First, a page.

HomeGroupsTalkZeitgeist
Hide this

Results from Google Books

Click on a thumbnail to go to Google Books.

The sick child in early modern England,…
Loading...

The sick child in early modern England, 1580-1720

by Hannah Newton

MembersReviewsPopularityAverage ratingConversations
1None3,689,591NoneNone

No tags.

None.

None
Loading...

Sign up for LibraryThing to find out whether you'll like this book.

No current Talk conversations about this book.

No reviews
no reviews | add a review
You must log in to edit Common Knowledge data.
For more help see the Common Knowledge help page.
Series (with order)
Canonical title
Original title
Alternative titles
Original publication date
People/Characters
Important places
Important events
Related movies
Awards and honors
Epigraph
Dedication
First words
Quotations
Last words
Disambiguation notice
Publisher's editors
Blurbers
Publisher series
Original language

References to this work on external resources.

Wikipedia in English

None

Book description
Haiku summary

Amazon.com Product Description (ISBN 0199650497, Hardcover)

The Sick Child in Early Modern England is a powerful exploration of the treatment, perception, and experience of illness in childhood, from the late sixteenth to the early eighteenth centuries. At this time, the sickness or death of a child was a common occurrence - over a quarter of young people died before the age of fifteen - and yet this subject has received little scholarly attention.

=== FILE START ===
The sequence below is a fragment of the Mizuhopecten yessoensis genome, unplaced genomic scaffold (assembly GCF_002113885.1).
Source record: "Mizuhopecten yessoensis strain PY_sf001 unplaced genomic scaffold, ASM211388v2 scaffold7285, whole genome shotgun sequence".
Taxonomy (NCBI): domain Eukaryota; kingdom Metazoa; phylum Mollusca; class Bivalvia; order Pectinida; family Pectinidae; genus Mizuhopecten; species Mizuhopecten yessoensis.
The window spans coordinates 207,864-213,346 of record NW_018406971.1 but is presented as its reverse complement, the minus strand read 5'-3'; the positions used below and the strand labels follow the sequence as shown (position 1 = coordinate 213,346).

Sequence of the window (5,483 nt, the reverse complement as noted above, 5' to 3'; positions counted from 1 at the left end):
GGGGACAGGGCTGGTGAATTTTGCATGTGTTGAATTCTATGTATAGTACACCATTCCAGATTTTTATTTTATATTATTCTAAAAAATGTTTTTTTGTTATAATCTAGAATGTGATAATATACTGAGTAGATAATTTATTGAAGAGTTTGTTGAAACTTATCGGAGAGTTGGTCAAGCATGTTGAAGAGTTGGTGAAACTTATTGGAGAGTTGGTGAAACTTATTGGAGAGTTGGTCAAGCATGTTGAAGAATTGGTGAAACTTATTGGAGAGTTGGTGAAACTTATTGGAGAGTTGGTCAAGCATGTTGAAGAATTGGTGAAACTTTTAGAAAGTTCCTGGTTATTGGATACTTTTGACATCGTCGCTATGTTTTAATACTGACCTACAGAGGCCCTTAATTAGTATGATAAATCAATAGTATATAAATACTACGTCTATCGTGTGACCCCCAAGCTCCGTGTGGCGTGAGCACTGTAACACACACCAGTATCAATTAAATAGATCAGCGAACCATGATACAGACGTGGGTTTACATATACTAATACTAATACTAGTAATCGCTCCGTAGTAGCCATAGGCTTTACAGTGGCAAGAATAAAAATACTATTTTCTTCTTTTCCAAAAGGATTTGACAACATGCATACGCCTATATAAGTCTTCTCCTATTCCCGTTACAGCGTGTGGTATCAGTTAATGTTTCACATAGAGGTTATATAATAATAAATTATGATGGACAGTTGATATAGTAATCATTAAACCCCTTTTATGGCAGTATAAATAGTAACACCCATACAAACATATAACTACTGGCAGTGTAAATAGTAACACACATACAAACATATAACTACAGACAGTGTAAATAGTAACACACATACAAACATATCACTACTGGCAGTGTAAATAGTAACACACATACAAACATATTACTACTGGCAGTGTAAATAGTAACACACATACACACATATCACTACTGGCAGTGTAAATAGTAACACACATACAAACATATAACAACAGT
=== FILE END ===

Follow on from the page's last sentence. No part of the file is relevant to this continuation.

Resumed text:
Hannah Newton takes three perspectives: first, she investigates medical understandings and treatments of children. She argues that a concept of 'children's physic' existed amongst doctors and laypeople: the young were thought to be physiologically distinct, and in need of special medicines. Secondly, she examines the family's' experience, demonstrating that parents devoted considerable time and effort to the care of their sick offspring, and experienced feelings of devastating grief upon their illnesses and deaths. Thirdly, she takes the strikingly original viewpoint of sick children themselves, offering rare and intimate insights into the emotional, spiritual, physical, and social dimensions of sickness, pain, and death.

Newton asserts that children's experiences were characterised by profound ambivalence: whilst young patients were often tormented by feelings of guilt, fears of hell, and physical pain, sickness could also be emotionally and spiritually uplifting, and invited much attention and love from parents. Drawing on a wide array of printed and archival sources, The Sick Child is of vital interest to scholars working in the interconnected fields of the history of medicine, childhood, parenthood, bodies, emotion, pain, death, religion, and gender.

(retrieved from Amazon Thu, 12 Mar 2015 18:16:05 -0400)

No library descriptions found.

Quick Links

Popular covers

Rating

Average: No ratings.

Is this you?

Become a LibraryThing Author.

 

About | Contact | Privacy/Terms | Help/FAQs | Blog | Store | APIs | TinyCat | Legacy Libraries | Early Reviewers | Common Knowledge | 125,380,469 books! | Top bar: Always visible